Hong Kong’s Backslide on Press Freedom Goes Beyond a British Journalist’s Expulsion

Hong Kong’s Backslide on Press Freedom Goes Beyond a British Journalist’s Expulsion
The Financial Times Asia news editor, Victor Mallet, right, and Andy Chan, founder of the Hong Kong National Party, during a luncheon at the Foreign Correspondents Club in Hong Kong, Aug. 14, 2018 (AP photo).

Editor’s note: This article is part of an ongoing series about press freedom and safety in various countries around the world.

On Friday, Financial Times journalist Victor Mallet was denied entry into Hong Kong, only a month after authorities there declined to renew his work visa, ostensibly in retaliation for Mallet’s involvement in hosting an event that featured a political activist who supports Hong Kong’s independence from China. In an interview with WPR, Cedric Alviani, the East Asia bureau chief for Reporters Without Borders, known as RSF, explains why journalists and observers are increasingly concerned about a push by Chinese authorities to exert greater control over Hong Kong’s media landscape.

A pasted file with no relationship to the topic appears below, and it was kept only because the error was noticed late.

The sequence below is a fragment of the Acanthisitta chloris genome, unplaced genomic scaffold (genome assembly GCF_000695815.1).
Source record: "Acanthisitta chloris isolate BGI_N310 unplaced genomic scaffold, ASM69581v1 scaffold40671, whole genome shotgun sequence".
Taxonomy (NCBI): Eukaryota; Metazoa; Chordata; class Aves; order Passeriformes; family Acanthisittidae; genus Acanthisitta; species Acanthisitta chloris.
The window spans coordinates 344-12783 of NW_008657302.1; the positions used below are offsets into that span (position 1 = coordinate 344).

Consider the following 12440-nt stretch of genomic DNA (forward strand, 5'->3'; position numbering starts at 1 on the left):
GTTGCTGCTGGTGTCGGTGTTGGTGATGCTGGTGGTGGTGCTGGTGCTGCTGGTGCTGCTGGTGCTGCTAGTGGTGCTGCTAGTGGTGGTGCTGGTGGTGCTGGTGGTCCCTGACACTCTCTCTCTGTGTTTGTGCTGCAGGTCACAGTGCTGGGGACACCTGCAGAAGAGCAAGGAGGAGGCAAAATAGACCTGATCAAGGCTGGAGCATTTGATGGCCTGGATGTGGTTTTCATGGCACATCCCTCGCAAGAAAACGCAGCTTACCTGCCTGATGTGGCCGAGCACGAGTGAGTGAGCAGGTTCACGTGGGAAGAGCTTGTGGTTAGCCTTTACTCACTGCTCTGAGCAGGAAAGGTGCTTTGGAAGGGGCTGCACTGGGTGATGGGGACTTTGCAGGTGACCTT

World Politics Review: How robust are the norms and institutions protecting journalists in Hong Kong compared with mainland China, and what accounts for this difference?

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